Words by Trevor Gordon | Photos by Jeff Clark, Erin Feinblatt, Jeremy Koreski, Donnie Hedden | Video by Ian Durkin
In May of 2018, I walked through a field of mustard seed up to my chest, close to my home in the Santa Barbara, CA harbor. In the middle of the field sat a 20’ broken up old fishing vessel, hardly visible below the weeds. With little hesitation, I jumped at the opportunity to rebuild this once-capable little boat back into a seagoing vessel. I had no prior boat building experience, just a load of inspiration, time and patience and one destination in mind for its maiden voyage — British Columbia.
Looking back, I am not sure I knew the scope of the project I was getting myself into. The boat had sank years prior and had been dragged to this field and left completely dismantled. A frog lived in the front locker that was full of water and lichen. Fiberglass shrapnel filled the hull and a layer of mold and moss filled every pour of exposed material.
As we began grinding back any unusable remaining fiberglass, it was hard to feel any progress. Weeks of itching skin led to months of itching skin. But I knew the value of proper prep work and without it, it would be like building a house on sand.
Throughout the process of grinding and sawing apart all the old, ruined fiberglass, I would cut out the hard-to-reach pieces and need to kick out the last piece that was holding on. I found the best tool for the job was the toe or heel of my boot. It’s almost so simple that it doesn't register as a tool, but when you're not wearing them when building, you'd wish you were.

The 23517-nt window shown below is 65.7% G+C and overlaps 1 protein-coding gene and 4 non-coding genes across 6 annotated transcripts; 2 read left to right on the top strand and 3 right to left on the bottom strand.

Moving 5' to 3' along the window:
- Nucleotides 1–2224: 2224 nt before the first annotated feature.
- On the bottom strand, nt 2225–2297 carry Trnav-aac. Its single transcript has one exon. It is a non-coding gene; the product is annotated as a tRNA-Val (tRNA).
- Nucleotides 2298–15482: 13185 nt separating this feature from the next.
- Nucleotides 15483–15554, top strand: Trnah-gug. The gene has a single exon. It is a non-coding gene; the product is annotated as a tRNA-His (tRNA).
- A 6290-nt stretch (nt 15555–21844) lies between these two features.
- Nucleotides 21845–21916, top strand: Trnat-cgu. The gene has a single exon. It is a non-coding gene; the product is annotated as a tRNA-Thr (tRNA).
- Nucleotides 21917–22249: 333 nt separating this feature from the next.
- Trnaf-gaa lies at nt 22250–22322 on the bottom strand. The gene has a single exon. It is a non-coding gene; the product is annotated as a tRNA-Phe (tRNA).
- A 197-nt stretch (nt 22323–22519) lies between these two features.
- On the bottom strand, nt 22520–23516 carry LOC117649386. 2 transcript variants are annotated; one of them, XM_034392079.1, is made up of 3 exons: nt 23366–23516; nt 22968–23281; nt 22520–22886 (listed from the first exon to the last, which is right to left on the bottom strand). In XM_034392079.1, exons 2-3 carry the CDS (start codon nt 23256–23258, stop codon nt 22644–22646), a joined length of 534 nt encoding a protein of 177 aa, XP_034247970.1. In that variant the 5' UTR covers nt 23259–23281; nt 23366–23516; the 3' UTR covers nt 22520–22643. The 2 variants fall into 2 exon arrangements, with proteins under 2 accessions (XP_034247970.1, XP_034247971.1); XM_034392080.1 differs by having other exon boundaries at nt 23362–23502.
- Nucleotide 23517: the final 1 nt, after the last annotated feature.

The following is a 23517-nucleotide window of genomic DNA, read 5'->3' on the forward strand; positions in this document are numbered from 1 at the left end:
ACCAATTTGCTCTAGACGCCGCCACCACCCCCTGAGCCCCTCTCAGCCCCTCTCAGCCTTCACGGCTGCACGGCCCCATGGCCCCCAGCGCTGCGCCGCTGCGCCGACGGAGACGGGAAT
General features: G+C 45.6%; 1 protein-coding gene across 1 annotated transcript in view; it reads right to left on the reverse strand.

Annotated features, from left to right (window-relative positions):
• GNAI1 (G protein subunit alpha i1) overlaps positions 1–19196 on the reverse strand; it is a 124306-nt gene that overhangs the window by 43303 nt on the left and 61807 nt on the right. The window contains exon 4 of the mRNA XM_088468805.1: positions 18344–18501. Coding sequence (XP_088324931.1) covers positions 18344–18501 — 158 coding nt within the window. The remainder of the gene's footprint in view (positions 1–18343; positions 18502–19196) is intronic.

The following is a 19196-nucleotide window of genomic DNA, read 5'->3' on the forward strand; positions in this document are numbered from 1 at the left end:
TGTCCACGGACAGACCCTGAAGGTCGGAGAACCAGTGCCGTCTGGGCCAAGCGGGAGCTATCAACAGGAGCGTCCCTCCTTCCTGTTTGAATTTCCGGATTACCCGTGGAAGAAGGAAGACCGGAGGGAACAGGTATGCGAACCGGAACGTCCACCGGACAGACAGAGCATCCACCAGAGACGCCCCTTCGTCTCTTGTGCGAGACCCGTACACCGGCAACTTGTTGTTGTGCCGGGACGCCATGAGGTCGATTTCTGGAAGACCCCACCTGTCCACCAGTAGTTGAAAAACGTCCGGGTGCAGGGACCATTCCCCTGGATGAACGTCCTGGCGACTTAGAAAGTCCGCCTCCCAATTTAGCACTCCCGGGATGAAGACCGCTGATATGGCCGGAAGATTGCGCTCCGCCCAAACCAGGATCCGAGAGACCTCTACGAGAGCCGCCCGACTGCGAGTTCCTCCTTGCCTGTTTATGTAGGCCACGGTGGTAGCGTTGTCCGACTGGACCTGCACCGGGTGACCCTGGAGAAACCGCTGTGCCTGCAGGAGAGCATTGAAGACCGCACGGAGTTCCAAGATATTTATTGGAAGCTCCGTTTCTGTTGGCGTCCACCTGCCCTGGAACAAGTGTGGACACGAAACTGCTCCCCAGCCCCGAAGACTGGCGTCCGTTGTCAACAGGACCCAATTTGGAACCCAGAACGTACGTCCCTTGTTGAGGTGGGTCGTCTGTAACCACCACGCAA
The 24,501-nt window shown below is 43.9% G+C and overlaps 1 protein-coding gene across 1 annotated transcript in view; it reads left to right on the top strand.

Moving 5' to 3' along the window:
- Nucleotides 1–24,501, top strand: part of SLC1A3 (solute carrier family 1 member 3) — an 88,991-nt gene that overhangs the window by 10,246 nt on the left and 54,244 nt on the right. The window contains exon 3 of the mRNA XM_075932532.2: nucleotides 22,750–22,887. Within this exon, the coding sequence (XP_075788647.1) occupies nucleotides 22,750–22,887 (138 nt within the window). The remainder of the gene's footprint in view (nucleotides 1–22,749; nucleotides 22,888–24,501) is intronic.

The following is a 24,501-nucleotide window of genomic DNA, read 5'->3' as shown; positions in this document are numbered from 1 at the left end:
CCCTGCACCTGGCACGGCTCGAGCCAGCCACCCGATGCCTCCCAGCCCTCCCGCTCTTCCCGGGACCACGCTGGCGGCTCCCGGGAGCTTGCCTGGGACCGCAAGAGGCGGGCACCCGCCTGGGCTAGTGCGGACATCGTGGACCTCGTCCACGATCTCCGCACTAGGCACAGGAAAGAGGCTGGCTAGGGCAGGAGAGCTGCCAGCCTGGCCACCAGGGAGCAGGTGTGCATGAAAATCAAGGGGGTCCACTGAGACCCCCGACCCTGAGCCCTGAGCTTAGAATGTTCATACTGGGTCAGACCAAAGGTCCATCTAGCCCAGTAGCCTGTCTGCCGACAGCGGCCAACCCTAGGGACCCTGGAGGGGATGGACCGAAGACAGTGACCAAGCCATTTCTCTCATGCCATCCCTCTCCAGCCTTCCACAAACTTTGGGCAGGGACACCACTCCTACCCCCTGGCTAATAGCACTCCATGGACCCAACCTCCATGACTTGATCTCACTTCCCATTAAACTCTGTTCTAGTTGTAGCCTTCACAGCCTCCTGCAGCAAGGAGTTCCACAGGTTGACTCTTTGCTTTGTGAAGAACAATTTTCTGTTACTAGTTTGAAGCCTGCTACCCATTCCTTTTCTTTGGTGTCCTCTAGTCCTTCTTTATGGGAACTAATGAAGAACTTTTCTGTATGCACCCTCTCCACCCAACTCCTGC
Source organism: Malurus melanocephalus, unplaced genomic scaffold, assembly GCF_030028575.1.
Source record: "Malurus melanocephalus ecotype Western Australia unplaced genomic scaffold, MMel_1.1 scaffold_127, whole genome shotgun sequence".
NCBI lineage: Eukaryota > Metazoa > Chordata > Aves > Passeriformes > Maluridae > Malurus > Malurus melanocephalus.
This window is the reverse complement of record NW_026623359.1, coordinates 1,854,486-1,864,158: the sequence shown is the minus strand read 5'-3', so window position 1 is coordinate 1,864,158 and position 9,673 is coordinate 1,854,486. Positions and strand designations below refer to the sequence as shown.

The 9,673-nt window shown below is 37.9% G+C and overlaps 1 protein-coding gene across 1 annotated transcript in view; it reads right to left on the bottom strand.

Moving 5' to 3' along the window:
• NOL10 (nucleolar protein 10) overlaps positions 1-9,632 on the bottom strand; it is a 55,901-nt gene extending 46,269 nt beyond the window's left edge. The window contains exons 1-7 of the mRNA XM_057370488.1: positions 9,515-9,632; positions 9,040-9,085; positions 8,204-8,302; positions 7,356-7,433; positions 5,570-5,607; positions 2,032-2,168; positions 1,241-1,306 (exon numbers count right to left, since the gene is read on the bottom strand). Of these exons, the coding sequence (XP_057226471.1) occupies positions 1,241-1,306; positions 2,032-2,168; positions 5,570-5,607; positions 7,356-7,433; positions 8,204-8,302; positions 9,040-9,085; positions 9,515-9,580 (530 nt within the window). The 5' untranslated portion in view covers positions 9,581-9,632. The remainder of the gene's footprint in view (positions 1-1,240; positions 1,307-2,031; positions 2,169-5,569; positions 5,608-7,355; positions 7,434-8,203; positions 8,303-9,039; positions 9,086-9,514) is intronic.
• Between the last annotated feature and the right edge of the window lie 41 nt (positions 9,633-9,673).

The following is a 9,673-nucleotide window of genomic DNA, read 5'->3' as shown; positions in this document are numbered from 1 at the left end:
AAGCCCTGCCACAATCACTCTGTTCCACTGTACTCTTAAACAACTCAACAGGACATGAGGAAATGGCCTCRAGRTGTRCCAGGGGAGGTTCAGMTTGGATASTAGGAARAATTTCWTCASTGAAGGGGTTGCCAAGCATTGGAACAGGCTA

The boat had no structural support when I found her, so that had to be built back in before anything else. Two stringers from stem to stern (front to back) and three bulkheads ran its width for which everything was going to be built on top of.
Designing the cabin style with my friend, Leo, came next. Deciding what I wanted from the design and how I planned to use the cabin was some of the most fun we had during the build. At this stage, she finally began to look like a boat again.
Fine-tuning the details took many long hours. I’d spend all day, everyday, in this field with my camper parked alongside for shade and shelter (complete with snacks and cold drinks). Days were getting shorter and I knew it wouldn't be long before she would get to float again. The thought of flying across the water in a remote fjord in BC, kept me going during the long hot hours.
After one final push, the boat was finished. Named Camel after the long hours worked in the California sun, it was time to see if this Camel could swim…
TREVOR GORDON was raised in Santa Barbara, CA and currently lives aboard a 36ft sailboat home with his wife Maddie in the Santa Barbara Harbor. Trevor grew up surfing and sailing the California coast and through his surf travels has picked up photography, shooting predominately with various film formats while supplementing with digital when necessary.